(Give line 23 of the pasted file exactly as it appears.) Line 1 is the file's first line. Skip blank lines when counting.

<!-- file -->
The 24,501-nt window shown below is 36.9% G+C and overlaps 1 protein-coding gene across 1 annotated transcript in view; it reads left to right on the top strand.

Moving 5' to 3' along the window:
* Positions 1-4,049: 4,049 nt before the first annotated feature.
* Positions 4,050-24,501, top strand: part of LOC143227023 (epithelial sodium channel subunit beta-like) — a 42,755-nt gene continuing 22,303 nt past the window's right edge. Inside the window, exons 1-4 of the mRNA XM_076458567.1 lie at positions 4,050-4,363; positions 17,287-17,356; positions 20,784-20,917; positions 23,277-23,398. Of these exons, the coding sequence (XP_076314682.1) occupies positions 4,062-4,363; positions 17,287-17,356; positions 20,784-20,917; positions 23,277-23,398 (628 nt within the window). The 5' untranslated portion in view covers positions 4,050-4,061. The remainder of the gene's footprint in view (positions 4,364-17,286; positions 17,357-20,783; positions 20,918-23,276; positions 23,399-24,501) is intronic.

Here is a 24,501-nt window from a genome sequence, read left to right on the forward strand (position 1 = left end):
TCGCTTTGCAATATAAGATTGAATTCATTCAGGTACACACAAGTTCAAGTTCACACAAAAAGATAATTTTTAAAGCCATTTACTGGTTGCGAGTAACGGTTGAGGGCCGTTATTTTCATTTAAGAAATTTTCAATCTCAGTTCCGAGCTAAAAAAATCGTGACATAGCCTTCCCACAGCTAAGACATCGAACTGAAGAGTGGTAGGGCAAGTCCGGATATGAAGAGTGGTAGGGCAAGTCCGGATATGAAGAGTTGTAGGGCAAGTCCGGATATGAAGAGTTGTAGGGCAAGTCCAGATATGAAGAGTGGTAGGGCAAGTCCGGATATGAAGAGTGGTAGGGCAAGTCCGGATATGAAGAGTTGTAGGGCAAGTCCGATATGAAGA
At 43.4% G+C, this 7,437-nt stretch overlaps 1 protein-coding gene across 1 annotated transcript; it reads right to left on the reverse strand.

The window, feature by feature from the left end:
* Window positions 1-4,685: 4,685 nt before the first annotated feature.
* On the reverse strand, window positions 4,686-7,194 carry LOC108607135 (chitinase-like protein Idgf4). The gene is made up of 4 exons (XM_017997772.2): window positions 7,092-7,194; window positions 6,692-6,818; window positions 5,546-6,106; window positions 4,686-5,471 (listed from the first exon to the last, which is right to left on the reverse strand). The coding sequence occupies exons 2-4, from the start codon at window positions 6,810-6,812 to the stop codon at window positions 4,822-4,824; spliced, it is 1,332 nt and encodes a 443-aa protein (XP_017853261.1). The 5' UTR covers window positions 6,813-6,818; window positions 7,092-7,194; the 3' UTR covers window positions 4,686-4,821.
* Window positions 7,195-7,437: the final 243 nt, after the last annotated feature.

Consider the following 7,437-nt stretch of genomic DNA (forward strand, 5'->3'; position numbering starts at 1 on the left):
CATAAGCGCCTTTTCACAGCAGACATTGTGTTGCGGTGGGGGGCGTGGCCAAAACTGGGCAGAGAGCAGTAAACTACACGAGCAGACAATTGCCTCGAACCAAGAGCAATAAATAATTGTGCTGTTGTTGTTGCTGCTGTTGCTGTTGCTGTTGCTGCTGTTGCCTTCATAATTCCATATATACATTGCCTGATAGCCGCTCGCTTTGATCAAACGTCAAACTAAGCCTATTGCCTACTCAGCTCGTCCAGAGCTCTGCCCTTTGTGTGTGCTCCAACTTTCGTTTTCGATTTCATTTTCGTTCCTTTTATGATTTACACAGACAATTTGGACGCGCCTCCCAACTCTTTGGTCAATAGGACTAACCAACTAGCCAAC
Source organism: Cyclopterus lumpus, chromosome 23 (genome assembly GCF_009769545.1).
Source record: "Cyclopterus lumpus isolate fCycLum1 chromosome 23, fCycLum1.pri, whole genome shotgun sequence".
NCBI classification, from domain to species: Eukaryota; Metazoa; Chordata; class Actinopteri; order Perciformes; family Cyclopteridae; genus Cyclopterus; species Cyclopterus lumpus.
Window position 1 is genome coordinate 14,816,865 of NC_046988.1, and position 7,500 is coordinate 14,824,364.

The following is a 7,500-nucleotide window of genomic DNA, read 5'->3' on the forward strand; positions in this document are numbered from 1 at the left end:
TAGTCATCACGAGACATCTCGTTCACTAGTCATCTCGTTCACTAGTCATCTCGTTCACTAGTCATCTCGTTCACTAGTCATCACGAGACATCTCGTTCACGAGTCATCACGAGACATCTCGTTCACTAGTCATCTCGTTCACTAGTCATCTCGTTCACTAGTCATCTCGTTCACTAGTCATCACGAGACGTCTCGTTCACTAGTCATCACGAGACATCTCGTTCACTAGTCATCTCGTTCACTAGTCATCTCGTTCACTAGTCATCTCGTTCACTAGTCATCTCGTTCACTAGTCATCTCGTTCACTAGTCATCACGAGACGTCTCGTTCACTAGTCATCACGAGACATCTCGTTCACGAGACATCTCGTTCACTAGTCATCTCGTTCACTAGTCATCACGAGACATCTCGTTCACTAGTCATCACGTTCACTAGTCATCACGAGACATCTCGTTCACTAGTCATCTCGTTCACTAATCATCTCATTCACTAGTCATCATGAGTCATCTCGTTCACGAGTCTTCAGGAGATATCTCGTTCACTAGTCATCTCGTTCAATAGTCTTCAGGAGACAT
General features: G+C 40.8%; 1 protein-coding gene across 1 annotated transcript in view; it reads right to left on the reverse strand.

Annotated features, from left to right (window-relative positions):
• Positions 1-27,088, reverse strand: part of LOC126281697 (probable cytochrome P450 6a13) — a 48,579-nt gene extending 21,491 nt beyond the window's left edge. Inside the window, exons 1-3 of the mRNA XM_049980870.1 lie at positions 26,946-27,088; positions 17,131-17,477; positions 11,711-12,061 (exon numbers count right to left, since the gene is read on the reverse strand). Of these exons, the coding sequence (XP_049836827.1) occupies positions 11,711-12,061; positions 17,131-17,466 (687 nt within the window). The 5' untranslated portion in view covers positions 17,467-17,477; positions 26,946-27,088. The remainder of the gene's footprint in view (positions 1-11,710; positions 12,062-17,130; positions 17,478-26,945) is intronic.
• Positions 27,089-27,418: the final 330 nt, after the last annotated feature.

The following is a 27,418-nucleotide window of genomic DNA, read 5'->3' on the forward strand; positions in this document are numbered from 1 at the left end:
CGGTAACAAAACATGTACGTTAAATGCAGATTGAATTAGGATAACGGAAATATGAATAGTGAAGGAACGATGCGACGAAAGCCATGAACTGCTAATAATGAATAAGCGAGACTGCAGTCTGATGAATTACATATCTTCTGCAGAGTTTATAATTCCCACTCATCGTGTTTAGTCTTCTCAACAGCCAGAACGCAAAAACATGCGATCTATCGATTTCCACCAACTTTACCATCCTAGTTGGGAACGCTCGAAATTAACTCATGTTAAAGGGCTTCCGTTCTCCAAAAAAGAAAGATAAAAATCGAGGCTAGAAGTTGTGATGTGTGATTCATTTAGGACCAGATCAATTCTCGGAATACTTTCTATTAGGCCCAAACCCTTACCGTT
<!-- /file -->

• Positions 27,089-27,418: the final 330 nt, after the last annotated feature.